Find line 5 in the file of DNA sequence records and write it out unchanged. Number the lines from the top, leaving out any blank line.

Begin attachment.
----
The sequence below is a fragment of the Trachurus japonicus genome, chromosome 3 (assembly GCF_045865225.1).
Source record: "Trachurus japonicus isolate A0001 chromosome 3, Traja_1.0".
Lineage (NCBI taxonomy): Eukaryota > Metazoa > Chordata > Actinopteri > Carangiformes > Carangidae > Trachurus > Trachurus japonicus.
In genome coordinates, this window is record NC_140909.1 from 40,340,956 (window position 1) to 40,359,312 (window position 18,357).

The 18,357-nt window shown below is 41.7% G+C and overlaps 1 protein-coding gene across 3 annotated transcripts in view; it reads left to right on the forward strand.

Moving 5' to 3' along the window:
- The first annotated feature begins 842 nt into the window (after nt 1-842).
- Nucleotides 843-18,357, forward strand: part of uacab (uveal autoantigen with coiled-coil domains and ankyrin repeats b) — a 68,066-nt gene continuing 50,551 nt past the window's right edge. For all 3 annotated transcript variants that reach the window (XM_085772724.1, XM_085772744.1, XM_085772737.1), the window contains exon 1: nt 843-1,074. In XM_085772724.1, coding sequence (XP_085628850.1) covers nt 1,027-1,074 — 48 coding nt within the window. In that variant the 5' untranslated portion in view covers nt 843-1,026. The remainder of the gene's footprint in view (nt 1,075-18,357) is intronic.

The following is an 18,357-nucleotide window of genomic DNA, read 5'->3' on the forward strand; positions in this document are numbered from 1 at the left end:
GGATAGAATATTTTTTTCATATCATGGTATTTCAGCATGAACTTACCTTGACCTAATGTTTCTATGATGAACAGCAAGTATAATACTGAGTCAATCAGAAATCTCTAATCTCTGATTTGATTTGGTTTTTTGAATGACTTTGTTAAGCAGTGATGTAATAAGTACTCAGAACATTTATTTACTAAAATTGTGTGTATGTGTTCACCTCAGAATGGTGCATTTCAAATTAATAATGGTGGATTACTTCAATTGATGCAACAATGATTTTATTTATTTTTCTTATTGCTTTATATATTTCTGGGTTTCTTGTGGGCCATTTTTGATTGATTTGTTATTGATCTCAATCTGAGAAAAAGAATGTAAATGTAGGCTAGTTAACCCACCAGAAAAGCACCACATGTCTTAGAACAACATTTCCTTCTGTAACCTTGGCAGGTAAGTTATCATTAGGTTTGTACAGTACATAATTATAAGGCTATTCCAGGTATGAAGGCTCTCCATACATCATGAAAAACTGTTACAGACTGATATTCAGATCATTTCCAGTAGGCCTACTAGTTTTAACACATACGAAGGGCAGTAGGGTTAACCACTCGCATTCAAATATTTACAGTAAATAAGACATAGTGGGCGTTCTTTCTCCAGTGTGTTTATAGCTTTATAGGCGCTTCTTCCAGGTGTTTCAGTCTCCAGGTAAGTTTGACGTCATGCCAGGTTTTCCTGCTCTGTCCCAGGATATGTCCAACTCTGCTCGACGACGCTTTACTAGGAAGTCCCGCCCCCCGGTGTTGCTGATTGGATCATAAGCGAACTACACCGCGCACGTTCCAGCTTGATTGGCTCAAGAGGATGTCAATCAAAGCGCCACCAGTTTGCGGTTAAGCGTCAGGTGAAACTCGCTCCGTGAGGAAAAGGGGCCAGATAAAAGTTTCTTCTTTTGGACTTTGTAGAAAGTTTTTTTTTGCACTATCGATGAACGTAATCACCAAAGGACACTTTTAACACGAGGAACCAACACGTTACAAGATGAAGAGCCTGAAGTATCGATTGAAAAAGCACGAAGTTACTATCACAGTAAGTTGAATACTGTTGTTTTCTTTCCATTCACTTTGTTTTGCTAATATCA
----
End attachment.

The 18,357-nt window shown below is 41.7% G+C and overlaps 1 protein-coding gene across 3 annotated transcripts in view; it reads left to right on the forward strand.